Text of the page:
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I found this via Glenn Sacks. (June 17, 2008 Family secrets: I wish I had married for money, not love.)

It's a true story of a series of articles from The Times called "Family Secrets," which are unsigned and fictitious names, and in which readers of the newspaper confess a secret.

Anyway, I can't understand this part. What does it mean?

"Feminism's fine, but there's a lot to be said for having your bills paid"

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With only the single sentence to go by, I (wrongly) assumed that this was written by an anti-feminist man. Instead, it turns out that it was written by a housewife.

Here's the final paragraph of the article for context (emphasis mine):

I feel resentful, especially as it's the men who bring in the money; and even if Bill were a head teacher, he wouldn't come close. When out with the girls I hear Susan moan about John's business trips and I have to pinch myself to keep from shouting that his £250,000 salary must make up for some of his absences. Or Trisha: she inherited a house from her parents, which means that though her husband is on a normal salary, she needn't work, and spends her time at the gym. Bill tells our girls that they can achieve anything and I agree, but when they start dating, I'll try to guide them (behind his back) towards men who can give them the sort of life I've never had. Feminism's fine, but there's a lot to be said for having your bills paid.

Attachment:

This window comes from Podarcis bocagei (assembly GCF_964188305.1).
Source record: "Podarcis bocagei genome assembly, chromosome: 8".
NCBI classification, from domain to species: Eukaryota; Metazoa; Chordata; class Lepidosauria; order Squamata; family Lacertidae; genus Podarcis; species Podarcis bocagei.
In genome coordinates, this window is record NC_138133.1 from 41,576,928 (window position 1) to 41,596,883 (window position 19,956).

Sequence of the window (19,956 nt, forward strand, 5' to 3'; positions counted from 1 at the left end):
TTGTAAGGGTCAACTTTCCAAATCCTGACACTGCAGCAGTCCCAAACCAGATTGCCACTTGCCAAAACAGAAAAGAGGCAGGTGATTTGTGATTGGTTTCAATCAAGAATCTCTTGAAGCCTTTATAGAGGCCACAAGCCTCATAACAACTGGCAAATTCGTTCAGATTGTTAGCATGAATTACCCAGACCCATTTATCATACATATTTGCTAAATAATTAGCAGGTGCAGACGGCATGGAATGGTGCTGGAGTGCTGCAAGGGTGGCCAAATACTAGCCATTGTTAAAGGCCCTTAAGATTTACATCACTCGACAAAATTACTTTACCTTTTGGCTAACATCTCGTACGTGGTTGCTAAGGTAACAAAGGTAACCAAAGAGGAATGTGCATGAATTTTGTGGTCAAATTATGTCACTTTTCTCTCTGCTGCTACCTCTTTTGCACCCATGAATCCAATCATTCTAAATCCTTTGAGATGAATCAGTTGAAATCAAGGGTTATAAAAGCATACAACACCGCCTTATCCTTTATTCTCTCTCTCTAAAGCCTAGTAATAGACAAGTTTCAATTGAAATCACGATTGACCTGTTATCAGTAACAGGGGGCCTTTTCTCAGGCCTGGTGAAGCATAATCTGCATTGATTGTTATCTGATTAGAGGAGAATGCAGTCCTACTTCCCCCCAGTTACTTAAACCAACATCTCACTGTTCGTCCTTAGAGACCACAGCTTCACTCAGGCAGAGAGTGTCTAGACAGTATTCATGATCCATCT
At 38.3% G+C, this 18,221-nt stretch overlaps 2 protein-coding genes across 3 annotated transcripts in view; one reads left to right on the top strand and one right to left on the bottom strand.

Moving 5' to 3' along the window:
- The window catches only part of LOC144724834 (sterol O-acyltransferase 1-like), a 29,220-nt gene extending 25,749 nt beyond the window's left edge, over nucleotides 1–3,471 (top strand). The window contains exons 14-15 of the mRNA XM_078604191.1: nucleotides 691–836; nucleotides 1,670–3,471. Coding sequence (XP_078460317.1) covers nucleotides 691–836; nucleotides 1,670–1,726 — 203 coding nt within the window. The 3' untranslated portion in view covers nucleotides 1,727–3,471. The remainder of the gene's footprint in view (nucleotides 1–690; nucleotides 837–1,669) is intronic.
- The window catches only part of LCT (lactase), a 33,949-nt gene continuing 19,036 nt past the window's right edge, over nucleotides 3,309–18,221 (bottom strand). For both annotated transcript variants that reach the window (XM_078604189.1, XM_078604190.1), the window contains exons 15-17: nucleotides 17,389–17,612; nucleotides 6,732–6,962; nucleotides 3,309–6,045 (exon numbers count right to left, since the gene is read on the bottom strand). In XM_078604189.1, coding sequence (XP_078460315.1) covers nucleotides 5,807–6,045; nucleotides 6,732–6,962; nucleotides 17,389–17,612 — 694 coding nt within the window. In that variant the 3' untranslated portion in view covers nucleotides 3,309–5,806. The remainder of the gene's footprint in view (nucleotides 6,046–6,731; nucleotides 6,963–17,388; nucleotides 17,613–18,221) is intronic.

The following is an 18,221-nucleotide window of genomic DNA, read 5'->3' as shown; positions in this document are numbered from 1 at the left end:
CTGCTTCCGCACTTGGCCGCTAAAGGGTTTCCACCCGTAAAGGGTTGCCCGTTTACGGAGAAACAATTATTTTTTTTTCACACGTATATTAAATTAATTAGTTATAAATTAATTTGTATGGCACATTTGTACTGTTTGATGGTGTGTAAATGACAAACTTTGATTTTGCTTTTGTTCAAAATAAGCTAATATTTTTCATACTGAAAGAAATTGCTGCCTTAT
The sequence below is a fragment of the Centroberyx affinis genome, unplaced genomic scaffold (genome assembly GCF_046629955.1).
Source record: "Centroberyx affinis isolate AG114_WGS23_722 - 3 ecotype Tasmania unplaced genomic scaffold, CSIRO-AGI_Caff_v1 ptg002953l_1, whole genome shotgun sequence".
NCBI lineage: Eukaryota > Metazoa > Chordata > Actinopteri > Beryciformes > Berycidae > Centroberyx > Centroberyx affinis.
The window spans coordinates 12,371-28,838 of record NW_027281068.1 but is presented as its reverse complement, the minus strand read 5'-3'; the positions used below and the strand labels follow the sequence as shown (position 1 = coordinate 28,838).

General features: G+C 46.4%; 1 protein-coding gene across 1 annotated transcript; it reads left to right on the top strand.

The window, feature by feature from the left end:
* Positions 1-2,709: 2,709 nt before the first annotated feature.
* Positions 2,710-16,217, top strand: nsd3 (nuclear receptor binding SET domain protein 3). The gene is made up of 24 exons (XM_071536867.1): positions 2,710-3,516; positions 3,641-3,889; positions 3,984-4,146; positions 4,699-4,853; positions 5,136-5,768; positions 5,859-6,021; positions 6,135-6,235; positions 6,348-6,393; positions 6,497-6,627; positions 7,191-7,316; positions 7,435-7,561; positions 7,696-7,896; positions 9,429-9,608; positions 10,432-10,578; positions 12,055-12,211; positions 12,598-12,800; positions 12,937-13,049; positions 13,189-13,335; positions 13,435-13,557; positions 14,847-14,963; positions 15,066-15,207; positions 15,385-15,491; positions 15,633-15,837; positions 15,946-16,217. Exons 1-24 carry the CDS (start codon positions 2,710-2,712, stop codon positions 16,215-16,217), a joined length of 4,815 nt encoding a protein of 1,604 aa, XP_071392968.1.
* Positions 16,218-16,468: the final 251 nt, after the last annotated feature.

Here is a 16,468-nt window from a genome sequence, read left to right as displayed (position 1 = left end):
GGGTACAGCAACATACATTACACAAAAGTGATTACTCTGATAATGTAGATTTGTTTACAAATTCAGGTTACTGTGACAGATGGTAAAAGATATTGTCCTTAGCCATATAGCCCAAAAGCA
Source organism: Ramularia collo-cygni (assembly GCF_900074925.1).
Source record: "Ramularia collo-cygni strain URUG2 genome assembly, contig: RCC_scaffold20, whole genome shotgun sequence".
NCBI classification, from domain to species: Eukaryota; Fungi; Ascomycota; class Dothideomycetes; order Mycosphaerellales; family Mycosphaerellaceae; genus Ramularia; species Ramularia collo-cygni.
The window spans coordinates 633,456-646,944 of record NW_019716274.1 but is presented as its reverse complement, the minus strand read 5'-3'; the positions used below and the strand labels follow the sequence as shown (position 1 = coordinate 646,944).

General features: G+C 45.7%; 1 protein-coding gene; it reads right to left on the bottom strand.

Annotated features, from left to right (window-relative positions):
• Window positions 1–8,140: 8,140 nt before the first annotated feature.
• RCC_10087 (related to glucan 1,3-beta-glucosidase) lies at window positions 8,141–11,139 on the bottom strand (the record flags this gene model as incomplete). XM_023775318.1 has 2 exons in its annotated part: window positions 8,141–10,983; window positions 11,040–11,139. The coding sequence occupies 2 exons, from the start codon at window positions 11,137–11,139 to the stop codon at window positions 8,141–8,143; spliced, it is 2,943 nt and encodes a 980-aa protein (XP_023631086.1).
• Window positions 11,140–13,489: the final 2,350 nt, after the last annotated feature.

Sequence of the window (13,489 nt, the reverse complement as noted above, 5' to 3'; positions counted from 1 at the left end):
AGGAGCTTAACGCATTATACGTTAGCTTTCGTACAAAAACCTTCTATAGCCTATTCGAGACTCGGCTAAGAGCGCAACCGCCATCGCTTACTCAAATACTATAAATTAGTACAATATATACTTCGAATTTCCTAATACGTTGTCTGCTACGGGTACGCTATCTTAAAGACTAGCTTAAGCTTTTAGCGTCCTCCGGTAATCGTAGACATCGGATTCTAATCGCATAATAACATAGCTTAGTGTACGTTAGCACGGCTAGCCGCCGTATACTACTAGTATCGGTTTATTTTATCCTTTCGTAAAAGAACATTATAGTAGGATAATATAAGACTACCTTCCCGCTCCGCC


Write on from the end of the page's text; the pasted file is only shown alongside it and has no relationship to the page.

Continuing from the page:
The short interpretation of the sentence is that she's saying you can have feminist ideals and, as a woman, support yourself—but that if you do that you won't make as much money as you would if you married a rich man. (And let him do all the work.)


It's difficult to not take this in a cynical way. The author's rant—which starts several paragraphs before this—isn't so much against feminism per se (that seems to be more of a final throwaway sentiment), but more about moaning about not having as much money as her friends.

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